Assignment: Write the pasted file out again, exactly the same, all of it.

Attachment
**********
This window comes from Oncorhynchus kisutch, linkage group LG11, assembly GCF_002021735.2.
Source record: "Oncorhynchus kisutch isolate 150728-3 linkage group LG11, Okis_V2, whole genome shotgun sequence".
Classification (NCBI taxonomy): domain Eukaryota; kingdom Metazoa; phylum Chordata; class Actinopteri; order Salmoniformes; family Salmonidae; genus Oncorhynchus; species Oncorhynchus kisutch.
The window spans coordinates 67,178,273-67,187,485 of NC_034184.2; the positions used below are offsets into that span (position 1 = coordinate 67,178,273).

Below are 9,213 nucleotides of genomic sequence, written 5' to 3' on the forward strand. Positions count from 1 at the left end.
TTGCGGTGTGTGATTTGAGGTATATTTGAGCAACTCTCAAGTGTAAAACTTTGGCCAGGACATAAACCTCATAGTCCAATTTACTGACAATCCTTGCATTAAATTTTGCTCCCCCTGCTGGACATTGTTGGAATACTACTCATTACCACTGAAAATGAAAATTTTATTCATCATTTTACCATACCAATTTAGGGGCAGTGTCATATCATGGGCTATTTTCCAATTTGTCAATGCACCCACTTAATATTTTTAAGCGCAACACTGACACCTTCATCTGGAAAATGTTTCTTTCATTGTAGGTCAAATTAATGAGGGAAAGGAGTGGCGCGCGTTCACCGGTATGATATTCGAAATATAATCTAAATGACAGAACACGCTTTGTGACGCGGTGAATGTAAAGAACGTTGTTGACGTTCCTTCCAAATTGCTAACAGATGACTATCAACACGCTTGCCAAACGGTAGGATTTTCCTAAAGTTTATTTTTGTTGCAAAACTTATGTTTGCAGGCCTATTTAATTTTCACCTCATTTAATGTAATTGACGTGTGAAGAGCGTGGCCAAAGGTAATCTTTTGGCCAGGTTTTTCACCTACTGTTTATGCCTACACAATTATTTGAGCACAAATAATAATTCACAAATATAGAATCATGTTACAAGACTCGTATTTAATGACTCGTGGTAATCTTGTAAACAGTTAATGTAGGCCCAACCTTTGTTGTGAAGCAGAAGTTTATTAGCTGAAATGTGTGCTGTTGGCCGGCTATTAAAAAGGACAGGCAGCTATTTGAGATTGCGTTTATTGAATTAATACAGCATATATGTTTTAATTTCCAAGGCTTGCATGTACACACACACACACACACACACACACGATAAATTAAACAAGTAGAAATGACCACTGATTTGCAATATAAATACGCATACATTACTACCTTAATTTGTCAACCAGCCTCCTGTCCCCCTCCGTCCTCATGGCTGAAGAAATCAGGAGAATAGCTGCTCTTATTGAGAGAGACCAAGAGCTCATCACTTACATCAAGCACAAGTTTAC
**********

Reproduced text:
This window comes from Oncorhynchus kisutch, linkage group LG11, assembly GCF_002021735.2.
Source record: "Oncorhynchus kisutch isolate 150728-3 linkage group LG11, Okis_V2, whole genome shotgun sequence".
Classification (NCBI taxonomy): domain Eukaryota; kingdom Metazoa; phylum Chordata; class Actinopteri; order Salmoniformes; family Salmonidae; genus Oncorhynchus; species Oncorhynchus kisutch.
The window spans coordinates 67,178,273-67,187,485 of NC_034184.2; the positions used below are offsets into that span (position 1 = coordinate 67,178,273).

Below are 9,213 nucleotides of genomic sequence, written 5' to 3' on the forward strand. Positions count from 1 at the left end.
TTGCGGTGTGTGATTTGAGGTATATTTGAGCAACTCTCAAGTGTAAAACTTTGGCCAGGACATAAACCTCATAGTCCAATTTACTGACAATCCTTGCATTAAATTTTGCTCCCCCTGCTGGACATTGTTGGAATACTACTCATTACCACTGAAAATGAAAATTTTATTCATCATTTTACCATACCAATTTAGGGGCAGTGTCATATCATGGGCTATTTTCCAATTTGTCAATGCACCCACTTAATATTTTTAAGCGCAACACTGACACCTTCATCTGGAAAATGTTTCTTTCATTGTAGGTCAAATTAATGAGGGAAAGGAGTGGCGCGCGTTCACCGGTATGATATTCGAAATATAATCTAAATGACAGAACACGCTTTGTGACGCGGTGAATGTAAAGAACGTTGTTGACGTTCCTTCCAAATTGCTAACAGATGACTATCAACACGCTTGCCAAACGGTAGGATTTTCCTAAAGTTTATTTTTGTTGCAAAACTTATGTTTGCAGGCCTATTTAATTTTCACCTCATTTAATGTAATTGACGTGTGAAGAGCGTGGCCAAAGGTAATCTTTTGGCCAGGTTTTTCACCTACTGTTTATGCCTACACAATTATTTGAGCACAAATAATAATTCACAAATATAGAATCATGTTACAAGACTCGTATTTAATGACTCGTGGTAATCTTGTAAACAGTTAATGTAGGCCCAACCTTTGTTGTGAAGCAGAAGTTTATTAGCTGAAATGTGTGCTGTTGGCCGGCTATTAAAAAGGACAGGCAGCTATTTGAGATTGCGTTTATTGAATTAATACAGCATATATGTTTTAATTTCCAAGGCTTGCATGTACACACACACACACACACACACACACGATAAATTAAACAAGTAGAAATGACCACTGATTTGCAATATAAATACGCATACATTACTACCTTAATTTGTCAACCAGCCTCCTGTCCCCCTCCGTCCTCATGGCTGAAGAAATCAGGAGAATAGCTGCTCTTATTGAGAGAGACCAAGAGCTCATCACTTACATCAAGCACAAGTTTAC